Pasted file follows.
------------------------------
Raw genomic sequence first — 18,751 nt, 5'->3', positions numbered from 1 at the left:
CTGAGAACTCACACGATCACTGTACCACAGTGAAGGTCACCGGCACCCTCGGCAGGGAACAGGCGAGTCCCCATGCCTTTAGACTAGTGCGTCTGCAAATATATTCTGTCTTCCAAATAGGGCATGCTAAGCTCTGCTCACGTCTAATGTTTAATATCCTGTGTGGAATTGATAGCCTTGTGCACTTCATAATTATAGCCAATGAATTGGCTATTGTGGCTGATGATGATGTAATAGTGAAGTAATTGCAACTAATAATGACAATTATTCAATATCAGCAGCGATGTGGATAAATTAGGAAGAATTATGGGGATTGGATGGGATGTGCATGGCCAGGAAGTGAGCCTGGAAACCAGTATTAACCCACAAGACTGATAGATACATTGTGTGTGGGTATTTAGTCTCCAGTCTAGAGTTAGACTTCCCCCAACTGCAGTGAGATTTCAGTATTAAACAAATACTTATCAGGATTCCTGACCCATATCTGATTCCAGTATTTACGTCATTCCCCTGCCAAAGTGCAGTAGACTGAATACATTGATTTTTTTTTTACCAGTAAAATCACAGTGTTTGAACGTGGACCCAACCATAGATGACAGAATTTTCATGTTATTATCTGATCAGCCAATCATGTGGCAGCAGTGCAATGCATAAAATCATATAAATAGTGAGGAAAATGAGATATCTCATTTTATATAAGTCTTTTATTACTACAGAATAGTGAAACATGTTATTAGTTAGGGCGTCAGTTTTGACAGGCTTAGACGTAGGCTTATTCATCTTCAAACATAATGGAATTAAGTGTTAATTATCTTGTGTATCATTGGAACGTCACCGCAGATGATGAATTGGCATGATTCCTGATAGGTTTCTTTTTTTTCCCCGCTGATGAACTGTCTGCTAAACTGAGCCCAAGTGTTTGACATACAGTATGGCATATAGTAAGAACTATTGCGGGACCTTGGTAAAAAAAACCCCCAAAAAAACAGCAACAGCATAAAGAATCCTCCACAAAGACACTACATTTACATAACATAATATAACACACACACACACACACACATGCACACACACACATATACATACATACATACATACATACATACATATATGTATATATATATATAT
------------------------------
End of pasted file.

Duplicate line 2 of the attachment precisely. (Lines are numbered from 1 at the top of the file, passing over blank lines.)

CTGAGAACTCACACGATCACTGTACCACAGTGAAGGTCACCGGCACCCTCGGCAGGGAACAGGCGAGTCCCCATGCCTTTAGACTAGTGCGTCTGCAAATATATTCTGTCTTCCAAATAGGGCATGCTAAGCTCTGCTCACGTCTAATGTTTAATATCCTGTGTGGAATTGATAGCCTTGTGCACTTCATAATTATAGCCAATGAATTGGCTATTGTGGCTGATGATGATGTAATAGTGAAGTAATTGCAACTAATAATGACAATTATTCAATATCAGCAGCGATGTGGATAAATTAGGAAGAATTATGGGGATTGGATGGGATGTGCATGGCCAGGAAGTGAGCCTGGAAACCAGTATTAACCCACAAGACTGATAGATACATTGTGTGTGGGTATTTAGTCTCCAGTCTAGAGTTAGACTTCCCCCAACTGCAGTGAGATTTCAGTATTAAACAAATACTTATCAGGATTCCTGACCCATATCTGATTCCAGTATTTACGTCATTCCCCTGCCAAAGTGCAGTAGACTGAATACATTGATTTTTTTTTTACCAGTAAAATCACAGTGTTTGAACGTGGACCCAACCATAGATGACAGAATTTTCATGTTATTATCTGATCAGCCAATCATGTGGCAGCAGTGCAATGCATAAAATCATATAAATAGTGAGGAAAATGAGATATCTCATTTTATATAAGTCTTTTATTACTACAGAATAGTGAAACATGTTATTAGTTAGGGCGTCAGTTTTGACAGGCTTAGACGTAGGCTTATTCATCTTCAAACATAATGGAATTAAGTGTTAATTATCTTGTGTATCATTGGAACGTCACCGCAGATGATGAATTGGCATGATTCCTGATAGGTTTCTTTTTTTTCCCCGCTGATGAACTGTCTGCTAAACTGAGCCCAAGTGTTTGACATACAGTATGGCATATAGTAAGAACTATTGCGGGACCTTGGTAAAAAAAACCCCCAAAAAAACAGCAACAGCATAAAGAATCCTCCACAAAGACACTACATTTACATAACATAATATAACACACACACACACACACACATGCACACACACACATATACATACATACATACATACATACATACATATATGTATATATATATATAT